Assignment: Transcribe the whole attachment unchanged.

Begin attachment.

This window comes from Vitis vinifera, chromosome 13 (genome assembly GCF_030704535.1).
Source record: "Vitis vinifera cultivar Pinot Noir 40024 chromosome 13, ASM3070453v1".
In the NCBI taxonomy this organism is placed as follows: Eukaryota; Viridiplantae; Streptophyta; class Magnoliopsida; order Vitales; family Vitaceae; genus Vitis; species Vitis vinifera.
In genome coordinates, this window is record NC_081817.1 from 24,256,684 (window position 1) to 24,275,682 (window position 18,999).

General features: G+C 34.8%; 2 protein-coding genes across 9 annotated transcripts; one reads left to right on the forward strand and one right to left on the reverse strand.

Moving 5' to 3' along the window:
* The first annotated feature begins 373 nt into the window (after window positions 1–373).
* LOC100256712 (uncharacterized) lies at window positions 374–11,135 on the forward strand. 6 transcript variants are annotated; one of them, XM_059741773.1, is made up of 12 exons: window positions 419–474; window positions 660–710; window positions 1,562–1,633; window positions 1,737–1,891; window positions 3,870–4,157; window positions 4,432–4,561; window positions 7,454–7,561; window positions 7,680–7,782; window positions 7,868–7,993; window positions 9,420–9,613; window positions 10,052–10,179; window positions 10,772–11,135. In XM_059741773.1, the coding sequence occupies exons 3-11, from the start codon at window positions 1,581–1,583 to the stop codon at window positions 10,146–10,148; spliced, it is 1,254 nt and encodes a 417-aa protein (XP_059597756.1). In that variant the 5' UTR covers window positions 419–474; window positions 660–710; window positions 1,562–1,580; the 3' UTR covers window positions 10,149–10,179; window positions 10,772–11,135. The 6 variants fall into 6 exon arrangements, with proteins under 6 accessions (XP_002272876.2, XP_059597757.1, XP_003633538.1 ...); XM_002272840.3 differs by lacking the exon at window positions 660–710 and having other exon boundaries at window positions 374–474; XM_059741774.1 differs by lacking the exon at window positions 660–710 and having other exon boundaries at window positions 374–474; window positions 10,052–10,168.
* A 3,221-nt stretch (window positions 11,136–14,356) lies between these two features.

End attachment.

This window comes from Vitis vinifera, chromosome 13 (genome assembly GCF_030704535.1).
Source record: "Vitis vinifera cultivar Pinot Noir 40024 chromosome 13, ASM3070453v1".
In the NCBI taxonomy this organism is placed as follows: Eukaryota; Viridiplantae; Streptophyta; class Magnoliopsida; order Vitales; family Vitaceae; genus Vitis; species Vitis vinifera.
In genome coordinates, this window is record NC_081817.1 from 24,256,684 (window position 1) to 24,275,682 (window position 18,999).

General features: G+C 34.8%; 2 protein-coding genes across 9 annotated transcripts; one reads left to right on the forward strand and one right to left on the reverse strand.

Moving 5' to 3' along the window:
* The first annotated feature begins 373 nt into the window (after window positions 1–373).
* LOC100256712 (uncharacterized) lies at window positions 374–11,135 on the forward strand. 6 transcript variants are annotated; one of them, XM_059741773.1, is made up of 12 exons: window positions 419–474; window positions 660–710; window positions 1,562–1,633; window positions 1,737–1,891; window positions 3,870–4,157; window positions 4,432–4,561; window positions 7,454–7,561; window positions 7,680–7,782; window positions 7,868–7,993; window positions 9,420–9,613; window positions 10,052–10,179; window positions 10,772–11,135. In XM_059741773.1, the coding sequence occupies exons 3-11, from the start codon at window positions 1,581–1,583 to the stop codon at window positions 10,146–10,148; spliced, it is 1,254 nt and encodes a 417-aa protein (XP_059597756.1). In that variant the 5' UTR covers window positions 419–474; window positions 660–710; window positions 1,562–1,580; the 3' UTR covers window positions 10,149–10,179; window positions 10,772–11,135. The 6 variants fall into 6 exon arrangements, with proteins under 6 accessions (XP_002272876.2, XP_059597757.1, XP_003633538.1 ...); XM_002272840.3 differs by lacking the exon at window positions 660–710 and having other exon boundaries at window positions 374–474; XM_059741774.1 differs by lacking the exon at window positions 660–710 and having other exon boundaries at window positions 374–474; window positions 10,052–10,168.
* A 3,221-nt stretch (window positions 11,136–14,356) lies between these two features.